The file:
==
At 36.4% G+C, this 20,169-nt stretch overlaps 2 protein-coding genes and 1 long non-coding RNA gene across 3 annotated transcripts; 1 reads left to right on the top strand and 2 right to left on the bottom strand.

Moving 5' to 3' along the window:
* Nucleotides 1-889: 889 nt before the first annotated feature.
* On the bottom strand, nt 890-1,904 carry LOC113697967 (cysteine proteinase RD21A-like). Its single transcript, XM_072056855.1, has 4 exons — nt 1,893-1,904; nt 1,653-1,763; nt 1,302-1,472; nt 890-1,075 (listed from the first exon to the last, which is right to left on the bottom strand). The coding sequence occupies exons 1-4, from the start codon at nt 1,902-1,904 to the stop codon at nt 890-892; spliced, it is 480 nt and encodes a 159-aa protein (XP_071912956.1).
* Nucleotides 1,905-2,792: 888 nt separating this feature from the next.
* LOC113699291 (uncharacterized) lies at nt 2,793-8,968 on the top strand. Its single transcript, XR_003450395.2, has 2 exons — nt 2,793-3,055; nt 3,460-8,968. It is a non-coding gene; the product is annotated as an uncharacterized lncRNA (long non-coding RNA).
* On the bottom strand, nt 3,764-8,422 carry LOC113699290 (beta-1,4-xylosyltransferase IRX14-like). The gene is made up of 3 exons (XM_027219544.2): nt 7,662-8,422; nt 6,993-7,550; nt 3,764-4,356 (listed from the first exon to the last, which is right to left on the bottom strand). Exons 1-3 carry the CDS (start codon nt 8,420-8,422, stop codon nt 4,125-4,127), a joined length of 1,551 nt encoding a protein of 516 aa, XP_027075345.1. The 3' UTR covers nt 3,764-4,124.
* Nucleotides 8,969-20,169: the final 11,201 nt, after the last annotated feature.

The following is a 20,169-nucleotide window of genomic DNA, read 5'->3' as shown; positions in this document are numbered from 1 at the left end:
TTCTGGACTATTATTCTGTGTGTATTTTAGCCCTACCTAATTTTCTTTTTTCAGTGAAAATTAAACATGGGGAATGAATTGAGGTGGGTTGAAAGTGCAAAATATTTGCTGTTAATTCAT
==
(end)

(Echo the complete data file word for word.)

At 36.4% G+C, this 20,169-nt stretch overlaps 2 protein-coding genes and 1 long non-coding RNA gene across 3 annotated transcripts; 1 reads left to right on the top strand and 2 right to left on the bottom strand.

Moving 5' to 3' along the window:
* Nucleotides 1-889: 889 nt before the first annotated feature.
* On the bottom strand, nt 890-1,904 carry LOC113697967 (cysteine proteinase RD21A-like). Its single transcript, XM_072056855.1, has 4 exons — nt 1,893-1,904; nt 1,653-1,763; nt 1,302-1,472; nt 890-1,075 (listed from the first exon to the last, which is right to left on the bottom strand). The coding sequence occupies exons 1-4, from the start codon at nt 1,902-1,904 to the stop codon at nt 890-892; spliced, it is 480 nt and encodes a 159-aa protein (XP_071912956.1).
* Nucleotides 1,905-2,792: 888 nt separating this feature from the next.
* LOC113699291 (uncharacterized) lies at nt 2,793-8,968 on the top strand. Its single transcript, XR_003450395.2, has 2 exons — nt 2,793-3,055; nt 3,460-8,968. It is a non-coding gene; the product is annotated as an uncharacterized lncRNA (long non-coding RNA).
* On the bottom strand, nt 3,764-8,422 carry LOC113699290 (beta-1,4-xylosyltransferase IRX14-like). The gene is made up of 3 exons (XM_027219544.2): nt 7,662-8,422; nt 6,993-7,550; nt 3,764-4,356 (listed from the first exon to the last, which is right to left on the bottom strand). Exons 1-3 carry the CDS (start codon nt 8,420-8,422, stop codon nt 4,125-4,127), a joined length of 1,551 nt encoding a protein of 516 aa, XP_027075345.1. The 3' UTR covers nt 3,764-4,124.
* Nucleotides 8,969-20,169: the final 11,201 nt, after the last annotated feature.

The following is a 20,169-nucleotide window of genomic DNA, read 5'->3' as shown; positions in this document are numbered from 1 at the left end:
TTCTGGACTATTATTCTGTGTGTATTTTAGCCCTACCTAATTTTCTTTTTTCAGTGAAAATTAAACATGGGGAATGAATTGAGGTGGGTTGAAAGTGCAAAATATTTGCTGTTAATTCAT